Acquiring a Visa Stamp
It is strongly recommended that you allow ample time to obtain the appropriate visa stamp from a U.S. Embassy or Consulate abroad. Per the U.S. Department of State: U.S. Embassies strongly encourage intending travelers to apply for visa stamps well in advance of their proposed journey, and to always refrain from making irrevocable travel plans until the visa stamp has been issued and they are in receipt of their passport and visa stamp. Visa stamp issuance to certain individuals may be very slow due to security clearances. Plan your travel carefully and consult the visa wait times posted on the U.S Department of State website.
All international scholars and students planning to apply for a visa stamp should first thoroughly read the U.S. Consulate’s website to know that consulate’s specific visa stamp application requirements. Be prepared for a brief interview with the consular officer.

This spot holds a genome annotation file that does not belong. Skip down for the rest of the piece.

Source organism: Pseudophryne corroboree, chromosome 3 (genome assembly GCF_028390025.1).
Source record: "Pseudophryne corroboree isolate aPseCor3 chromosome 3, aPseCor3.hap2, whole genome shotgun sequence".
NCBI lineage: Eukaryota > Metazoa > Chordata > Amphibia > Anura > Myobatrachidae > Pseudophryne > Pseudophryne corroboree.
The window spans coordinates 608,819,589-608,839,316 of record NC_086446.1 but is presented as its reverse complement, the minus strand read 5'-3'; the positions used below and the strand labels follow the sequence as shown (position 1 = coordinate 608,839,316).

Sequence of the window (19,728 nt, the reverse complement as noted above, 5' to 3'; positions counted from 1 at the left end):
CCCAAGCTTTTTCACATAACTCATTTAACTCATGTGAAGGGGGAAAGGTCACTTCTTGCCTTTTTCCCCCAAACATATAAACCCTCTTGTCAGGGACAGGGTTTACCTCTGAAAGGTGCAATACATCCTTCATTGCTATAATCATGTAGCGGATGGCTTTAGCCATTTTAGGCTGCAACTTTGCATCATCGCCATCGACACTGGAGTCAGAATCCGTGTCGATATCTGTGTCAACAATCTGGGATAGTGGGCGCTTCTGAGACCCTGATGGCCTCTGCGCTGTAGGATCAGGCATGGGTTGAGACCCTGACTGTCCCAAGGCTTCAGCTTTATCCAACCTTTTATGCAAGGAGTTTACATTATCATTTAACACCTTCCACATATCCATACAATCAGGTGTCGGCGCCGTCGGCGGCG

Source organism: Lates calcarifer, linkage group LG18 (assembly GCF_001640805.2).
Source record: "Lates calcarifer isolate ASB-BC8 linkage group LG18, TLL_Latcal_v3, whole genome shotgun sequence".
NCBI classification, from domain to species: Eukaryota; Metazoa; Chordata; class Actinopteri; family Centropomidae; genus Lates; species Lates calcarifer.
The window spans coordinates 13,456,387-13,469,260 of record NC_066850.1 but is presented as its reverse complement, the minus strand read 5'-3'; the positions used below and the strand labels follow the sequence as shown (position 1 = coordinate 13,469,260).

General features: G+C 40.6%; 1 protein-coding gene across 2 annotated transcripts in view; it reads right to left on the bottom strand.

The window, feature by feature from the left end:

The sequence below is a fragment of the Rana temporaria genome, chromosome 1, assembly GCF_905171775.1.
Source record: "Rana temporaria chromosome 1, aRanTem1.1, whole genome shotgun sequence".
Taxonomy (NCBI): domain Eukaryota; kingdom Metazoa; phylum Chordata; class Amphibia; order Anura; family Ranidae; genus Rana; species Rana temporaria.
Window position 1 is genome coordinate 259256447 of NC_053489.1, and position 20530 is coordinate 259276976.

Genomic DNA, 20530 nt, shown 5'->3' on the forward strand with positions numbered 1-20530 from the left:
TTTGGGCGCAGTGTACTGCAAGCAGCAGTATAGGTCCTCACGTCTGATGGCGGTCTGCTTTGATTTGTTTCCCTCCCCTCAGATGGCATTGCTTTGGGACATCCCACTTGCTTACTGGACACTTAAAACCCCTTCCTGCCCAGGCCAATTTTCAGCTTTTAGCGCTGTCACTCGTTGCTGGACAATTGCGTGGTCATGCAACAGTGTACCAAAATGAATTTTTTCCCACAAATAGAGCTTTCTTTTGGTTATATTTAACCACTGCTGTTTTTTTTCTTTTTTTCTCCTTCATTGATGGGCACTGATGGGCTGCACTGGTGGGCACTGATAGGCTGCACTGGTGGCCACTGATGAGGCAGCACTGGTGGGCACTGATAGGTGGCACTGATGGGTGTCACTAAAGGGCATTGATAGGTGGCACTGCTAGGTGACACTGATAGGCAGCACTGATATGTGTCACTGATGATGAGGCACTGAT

The visa stamp, once issued, includes an adhesive stamp on a page in the passport. This stamp is your "door key" to enter the U.S. The visa stamp has an expiration date signifying only the amount of time during which one can enter the U.S. and does not affect how long one can stay in the U.S.
The length of stay is determined by date on the I-94 Admission Record. The I-94 Admission Record for most F-1 students and J-1 exchange visitors is marked "D/S," meaning, duration of status. Duration of status means that the person is permitted to remain in the U.S. until the program end date displayed in the Program of Study on the I-20 or area #3 on the DS-2019.
Additional information about applying for a US Entry stamp can be found by clicking here.